Chrysta Monique: The scene is the 1970’s; you and your mother were walking back from the store. You see a group of guys breakin' on the sidewalk. What emotion(s)/thoughts did you have?
ARG:I was excited, curious and impressed. I wondered where they learned it. I considered them very cool and had no idea I was going to one day carry that torch.
CM: Was there an ‘ah ha’ moment when you knew Breakin'/Hip Hop was your destiny? Or did you know from the moment you saw your first circle?
ARG: I never jumped in Breaking circles while the popularity was at its fever pitch. I began jumping in circles after Breaking changed to New Jack Swing, House and Freestyle; But, I always wanted to do floor moves. I began dancing on the street and I remember being on 53rd street/Broadway and being in uniform with the Hitters, and seeing the crowd gathering and everyone clapping it up and....I was feeling deeply like I was a part of something important and nostalgic (since Breaking and Popping were not popular on TV at all). I realized I was the only girl and people looked amazed at what little floor moves I did know, and how I maneuvered my body on the concrete. It was then I knew I was where I was supposed to be.
CM: Knowing that you were presumably the only Bgirl at the time, what was your motivation to keep moving forward?
ARG: At first, I just wanted to prove the guys wrong and show how far a girl could take it. Then it became a cultural mission to share the process and value of the history/roots of these moves. The industry never knew what to do with me. I’d go to auditions and dance BETTER than the males, but wouldn’t get the Breakdance gigs. There were a few other Bgirls and some were in complete solidarity and others were influenced by B boys to fall into a territorial and competitive tension with me. It was challenging on all sides. Of course at the time, my family didn’t understand what it meant to me; but I know I couldn't quit. If I had, people wouldn't have believed Bgirls could be on par with the guys, physically and mentally. I told myself that even though I had no one to giving me that duty. Plus, I felt any girl can sing, rap, or shake their booty....but not many can rock floor moves. I picked this as my way to stand out.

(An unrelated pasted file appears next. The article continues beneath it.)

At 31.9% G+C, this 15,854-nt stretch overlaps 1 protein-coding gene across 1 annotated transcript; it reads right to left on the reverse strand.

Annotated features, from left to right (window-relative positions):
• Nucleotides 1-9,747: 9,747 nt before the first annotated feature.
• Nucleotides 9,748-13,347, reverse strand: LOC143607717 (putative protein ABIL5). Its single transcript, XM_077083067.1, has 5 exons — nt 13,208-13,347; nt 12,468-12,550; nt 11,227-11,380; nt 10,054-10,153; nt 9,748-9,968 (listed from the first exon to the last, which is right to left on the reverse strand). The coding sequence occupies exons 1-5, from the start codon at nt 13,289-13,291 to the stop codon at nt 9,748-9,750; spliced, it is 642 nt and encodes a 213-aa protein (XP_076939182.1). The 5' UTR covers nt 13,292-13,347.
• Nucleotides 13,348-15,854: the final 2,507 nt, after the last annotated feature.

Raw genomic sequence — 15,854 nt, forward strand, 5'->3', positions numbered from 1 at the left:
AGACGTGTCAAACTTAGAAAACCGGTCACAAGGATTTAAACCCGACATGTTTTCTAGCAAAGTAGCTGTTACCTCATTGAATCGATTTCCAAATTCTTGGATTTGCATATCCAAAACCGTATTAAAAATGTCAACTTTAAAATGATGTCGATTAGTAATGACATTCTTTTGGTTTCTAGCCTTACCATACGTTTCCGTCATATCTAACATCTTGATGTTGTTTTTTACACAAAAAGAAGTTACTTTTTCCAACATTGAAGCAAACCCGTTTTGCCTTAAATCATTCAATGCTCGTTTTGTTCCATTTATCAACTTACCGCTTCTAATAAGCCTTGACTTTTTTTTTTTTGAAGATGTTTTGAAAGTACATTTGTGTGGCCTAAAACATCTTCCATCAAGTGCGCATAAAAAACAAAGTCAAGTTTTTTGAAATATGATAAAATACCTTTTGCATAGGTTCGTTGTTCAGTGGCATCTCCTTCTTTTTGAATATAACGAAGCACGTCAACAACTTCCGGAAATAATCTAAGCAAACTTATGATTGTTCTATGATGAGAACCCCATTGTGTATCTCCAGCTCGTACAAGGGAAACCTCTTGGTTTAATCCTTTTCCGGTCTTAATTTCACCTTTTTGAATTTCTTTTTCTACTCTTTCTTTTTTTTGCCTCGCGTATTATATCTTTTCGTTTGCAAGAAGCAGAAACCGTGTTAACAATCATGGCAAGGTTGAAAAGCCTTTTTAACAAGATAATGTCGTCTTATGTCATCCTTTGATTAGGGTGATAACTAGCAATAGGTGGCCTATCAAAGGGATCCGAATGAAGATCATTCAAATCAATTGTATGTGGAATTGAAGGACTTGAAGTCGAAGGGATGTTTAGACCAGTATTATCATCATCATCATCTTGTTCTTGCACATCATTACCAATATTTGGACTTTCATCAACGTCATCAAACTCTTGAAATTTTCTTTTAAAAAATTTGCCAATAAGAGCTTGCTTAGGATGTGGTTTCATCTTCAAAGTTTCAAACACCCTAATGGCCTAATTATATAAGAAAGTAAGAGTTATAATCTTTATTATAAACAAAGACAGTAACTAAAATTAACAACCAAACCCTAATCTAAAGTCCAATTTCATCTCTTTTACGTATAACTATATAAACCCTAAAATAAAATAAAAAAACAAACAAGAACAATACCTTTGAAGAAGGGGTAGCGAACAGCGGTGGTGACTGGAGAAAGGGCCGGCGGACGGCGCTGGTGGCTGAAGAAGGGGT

CM: From your front row seat as a Bgirl, what has stood out the most about Hip Hop’s influence on the world?
I've seen Hip-hop prove to the world that poor and forgotten individuals have talents and deserve respect. To this day when I travel around the planet, I see how it has given so many an opportunity to change their negative circumstances into new, exciting, and uplifting situations. It feels like one of the few times where people of color could dictate how it is done and not the other way around.
Lately there has been a lot of frustration and tension in our communities; from race relations, to educational and financial disparities. In what way do you think Hip Hop can contribute to a the dialogue?
There is a unifying force within Hip-hop. We've all struggled no matter what your roots. A long time ago, I was pleasantly surprised to see German Bboys rock like we could. Since then, I realized that Hip-hop was about skill and not about race, religion or any other labels. You either had the magic or you didn’t. 'The magic' meant you worked real hard and were ready to die for your respect. That means we all have commitment and the bruises in common!! Because of that, we can all enjoy being around others of the same positive mind.
The concept of the Universal Zulu Nation and the Hip-hop culture was ahead of its time; Yet very “on time” and makes the same impact as the music of the 70's. The 1970’s was of the post civil rights movement. Songs of that era used many ethnic samples and you can hear the call....“I-am-somebody”. During that time, we were exposed to the emotions that fought against social invisibility; and the music, lyrics dance, and art filled us with pride---even if it was by borough or by horoscope.
CH: Which Brings us to Full Circle Soul Productions! Your way of keeping Hip Hop alive and giving young people a positive outlet. Can you tell us more about your mission?